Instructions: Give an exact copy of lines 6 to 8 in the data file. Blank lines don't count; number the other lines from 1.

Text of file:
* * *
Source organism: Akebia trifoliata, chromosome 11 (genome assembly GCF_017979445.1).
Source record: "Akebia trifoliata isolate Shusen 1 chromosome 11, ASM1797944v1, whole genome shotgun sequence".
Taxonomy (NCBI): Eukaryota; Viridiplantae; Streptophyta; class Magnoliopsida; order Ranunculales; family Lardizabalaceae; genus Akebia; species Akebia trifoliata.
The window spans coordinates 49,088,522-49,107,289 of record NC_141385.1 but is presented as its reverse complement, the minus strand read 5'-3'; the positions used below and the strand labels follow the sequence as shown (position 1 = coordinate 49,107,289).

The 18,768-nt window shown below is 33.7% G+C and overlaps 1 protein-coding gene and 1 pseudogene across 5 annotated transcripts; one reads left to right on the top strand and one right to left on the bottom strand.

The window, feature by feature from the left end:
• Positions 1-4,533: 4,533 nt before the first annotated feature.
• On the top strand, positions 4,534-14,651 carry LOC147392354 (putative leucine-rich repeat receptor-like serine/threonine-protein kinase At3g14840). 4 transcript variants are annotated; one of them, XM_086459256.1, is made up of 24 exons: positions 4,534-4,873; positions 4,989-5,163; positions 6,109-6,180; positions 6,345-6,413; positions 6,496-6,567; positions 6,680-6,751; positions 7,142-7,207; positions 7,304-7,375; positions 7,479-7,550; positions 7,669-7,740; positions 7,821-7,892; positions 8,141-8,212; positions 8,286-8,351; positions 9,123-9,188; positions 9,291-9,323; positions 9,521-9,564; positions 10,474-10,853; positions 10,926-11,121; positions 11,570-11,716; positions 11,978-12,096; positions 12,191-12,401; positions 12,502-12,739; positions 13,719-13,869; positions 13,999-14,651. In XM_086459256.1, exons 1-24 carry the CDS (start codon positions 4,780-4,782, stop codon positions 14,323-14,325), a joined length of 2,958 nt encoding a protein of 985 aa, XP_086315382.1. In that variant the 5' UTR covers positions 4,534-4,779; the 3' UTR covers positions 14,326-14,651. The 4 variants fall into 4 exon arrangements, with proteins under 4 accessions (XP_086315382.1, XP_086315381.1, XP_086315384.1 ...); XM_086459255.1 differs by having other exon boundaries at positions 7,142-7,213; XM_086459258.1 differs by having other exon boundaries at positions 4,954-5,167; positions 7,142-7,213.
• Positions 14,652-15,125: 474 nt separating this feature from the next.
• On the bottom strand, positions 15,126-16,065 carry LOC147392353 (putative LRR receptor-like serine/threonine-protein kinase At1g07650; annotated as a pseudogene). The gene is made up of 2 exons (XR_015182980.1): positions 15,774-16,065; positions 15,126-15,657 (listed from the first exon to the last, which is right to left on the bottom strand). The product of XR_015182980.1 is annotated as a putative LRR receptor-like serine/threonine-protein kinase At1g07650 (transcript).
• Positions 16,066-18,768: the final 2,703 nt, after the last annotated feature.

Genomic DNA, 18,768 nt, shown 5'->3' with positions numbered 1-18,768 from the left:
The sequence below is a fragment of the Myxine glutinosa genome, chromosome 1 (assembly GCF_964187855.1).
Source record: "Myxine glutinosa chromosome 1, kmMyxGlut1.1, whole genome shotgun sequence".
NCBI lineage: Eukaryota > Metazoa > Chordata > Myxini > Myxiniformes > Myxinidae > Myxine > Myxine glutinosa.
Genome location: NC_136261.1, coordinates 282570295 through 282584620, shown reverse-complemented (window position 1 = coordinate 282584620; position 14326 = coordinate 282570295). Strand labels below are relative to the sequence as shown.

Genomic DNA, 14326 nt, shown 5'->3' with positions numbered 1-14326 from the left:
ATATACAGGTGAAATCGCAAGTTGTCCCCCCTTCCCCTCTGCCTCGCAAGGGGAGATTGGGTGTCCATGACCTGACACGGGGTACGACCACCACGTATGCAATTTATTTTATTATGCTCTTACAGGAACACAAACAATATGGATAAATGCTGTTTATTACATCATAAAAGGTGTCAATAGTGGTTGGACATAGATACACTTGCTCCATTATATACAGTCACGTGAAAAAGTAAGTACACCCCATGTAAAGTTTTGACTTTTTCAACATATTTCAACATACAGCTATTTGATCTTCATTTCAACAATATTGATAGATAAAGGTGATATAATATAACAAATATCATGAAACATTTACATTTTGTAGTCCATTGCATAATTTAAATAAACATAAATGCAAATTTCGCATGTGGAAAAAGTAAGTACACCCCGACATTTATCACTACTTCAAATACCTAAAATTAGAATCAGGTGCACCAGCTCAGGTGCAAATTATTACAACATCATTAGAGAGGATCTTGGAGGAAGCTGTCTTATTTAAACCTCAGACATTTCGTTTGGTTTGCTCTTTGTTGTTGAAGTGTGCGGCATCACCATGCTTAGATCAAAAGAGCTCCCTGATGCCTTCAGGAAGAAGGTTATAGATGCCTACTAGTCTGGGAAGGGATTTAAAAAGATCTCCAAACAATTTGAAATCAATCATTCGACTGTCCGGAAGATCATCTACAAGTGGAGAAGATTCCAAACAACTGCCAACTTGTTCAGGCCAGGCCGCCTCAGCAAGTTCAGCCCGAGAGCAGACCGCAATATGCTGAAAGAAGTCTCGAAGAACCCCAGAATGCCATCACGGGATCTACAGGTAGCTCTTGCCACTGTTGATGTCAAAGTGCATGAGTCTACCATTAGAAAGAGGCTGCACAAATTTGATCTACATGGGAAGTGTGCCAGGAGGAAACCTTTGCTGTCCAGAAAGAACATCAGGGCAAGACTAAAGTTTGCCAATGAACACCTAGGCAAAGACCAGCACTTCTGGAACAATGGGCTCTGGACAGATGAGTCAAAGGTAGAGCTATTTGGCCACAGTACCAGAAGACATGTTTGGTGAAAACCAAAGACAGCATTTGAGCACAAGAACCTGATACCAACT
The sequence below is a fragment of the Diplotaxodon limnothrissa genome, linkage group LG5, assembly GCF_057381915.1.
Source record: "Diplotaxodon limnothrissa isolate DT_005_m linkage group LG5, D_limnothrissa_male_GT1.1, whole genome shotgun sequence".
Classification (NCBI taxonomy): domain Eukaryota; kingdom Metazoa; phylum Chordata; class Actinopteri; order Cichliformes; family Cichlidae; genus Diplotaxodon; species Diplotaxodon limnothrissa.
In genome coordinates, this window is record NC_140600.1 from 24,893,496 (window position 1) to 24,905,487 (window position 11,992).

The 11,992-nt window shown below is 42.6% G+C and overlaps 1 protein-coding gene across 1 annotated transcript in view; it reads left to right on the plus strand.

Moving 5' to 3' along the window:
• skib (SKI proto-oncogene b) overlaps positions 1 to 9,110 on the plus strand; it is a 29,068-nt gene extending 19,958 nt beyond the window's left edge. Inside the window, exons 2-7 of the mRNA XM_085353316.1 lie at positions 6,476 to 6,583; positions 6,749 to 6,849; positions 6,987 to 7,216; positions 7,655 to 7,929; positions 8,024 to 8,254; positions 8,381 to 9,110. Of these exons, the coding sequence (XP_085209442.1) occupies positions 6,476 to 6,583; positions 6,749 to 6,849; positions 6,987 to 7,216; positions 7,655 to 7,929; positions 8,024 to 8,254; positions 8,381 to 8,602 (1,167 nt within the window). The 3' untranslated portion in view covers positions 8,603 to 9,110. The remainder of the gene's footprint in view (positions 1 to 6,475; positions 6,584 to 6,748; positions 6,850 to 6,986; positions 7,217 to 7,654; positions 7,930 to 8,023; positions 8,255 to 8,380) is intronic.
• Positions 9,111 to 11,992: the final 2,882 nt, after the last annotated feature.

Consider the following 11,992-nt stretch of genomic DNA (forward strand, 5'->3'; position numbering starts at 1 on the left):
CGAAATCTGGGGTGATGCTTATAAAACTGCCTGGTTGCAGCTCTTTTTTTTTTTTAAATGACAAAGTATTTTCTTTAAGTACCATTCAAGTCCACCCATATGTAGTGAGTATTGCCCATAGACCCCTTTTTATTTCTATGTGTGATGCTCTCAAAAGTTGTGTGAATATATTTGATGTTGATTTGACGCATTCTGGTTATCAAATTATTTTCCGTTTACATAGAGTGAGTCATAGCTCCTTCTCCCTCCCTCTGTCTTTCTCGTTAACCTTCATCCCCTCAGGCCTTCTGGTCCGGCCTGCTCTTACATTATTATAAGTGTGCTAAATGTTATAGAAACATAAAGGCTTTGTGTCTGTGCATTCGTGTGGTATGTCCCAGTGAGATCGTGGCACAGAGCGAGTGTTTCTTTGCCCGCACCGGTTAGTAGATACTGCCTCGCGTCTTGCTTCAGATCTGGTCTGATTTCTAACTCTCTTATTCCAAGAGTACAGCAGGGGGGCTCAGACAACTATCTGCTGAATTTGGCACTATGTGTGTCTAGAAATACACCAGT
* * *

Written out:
The window, feature by feature from the left end:
• Positions 1-4,533: 4,533 nt before the first annotated feature.
• On the top strand, positions 4,534-14,651 carry LOC147392354 (putative leucine-rich repeat receptor-like serine/threonine-protein kinase At3g14840). 4 transcript variants are annotated; one of them, XM_086459256.1, is made up of 24 exons: positions 4,534-4,873; positions 4,989-5,163; positions 6,109-6,180; positions 6,345-6,413; positions 6,496-6,567; positions 6,680-6,751; positions 7,142-7,207; positions 7,304-7,375; positions 7,479-7,550; positions 7,669-7,740; positions 7,821-7,892; positions 8,141-8,212; positions 8,286-8,351; positions 9,123-9,188; positions 9,291-9,323; positions 9,521-9,564; positions 10,474-10,853; positions 10,926-11,121; positions 11,570-11,716; positions 11,978-12,096; positions 12,191-12,401; positions 12,502-12,739; positions 13,719-13,869; positions 13,999-14,651. In XM_086459256.1, exons 1-24 carry the CDS (start codon positions 4,780-4,782, stop codon positions 14,323-14,325), a joined length of 2,958 nt encoding a protein of 985 aa, XP_086315382.1. In that variant the 5' UTR covers positions 4,534-4,779; the 3' UTR covers positions 14,326-14,651. The 4 variants fall into 4 exon arrangements, with proteins under 4 accessions (XP_086315382.1, XP_086315381.1, XP_086315384.1 ...); XM_086459255.1 differs by having other exon boundaries at positions 7,142-7,213; XM_086459258.1 differs by having other exon boundaries at positions 4,954-5,167; positions 7,142-7,213.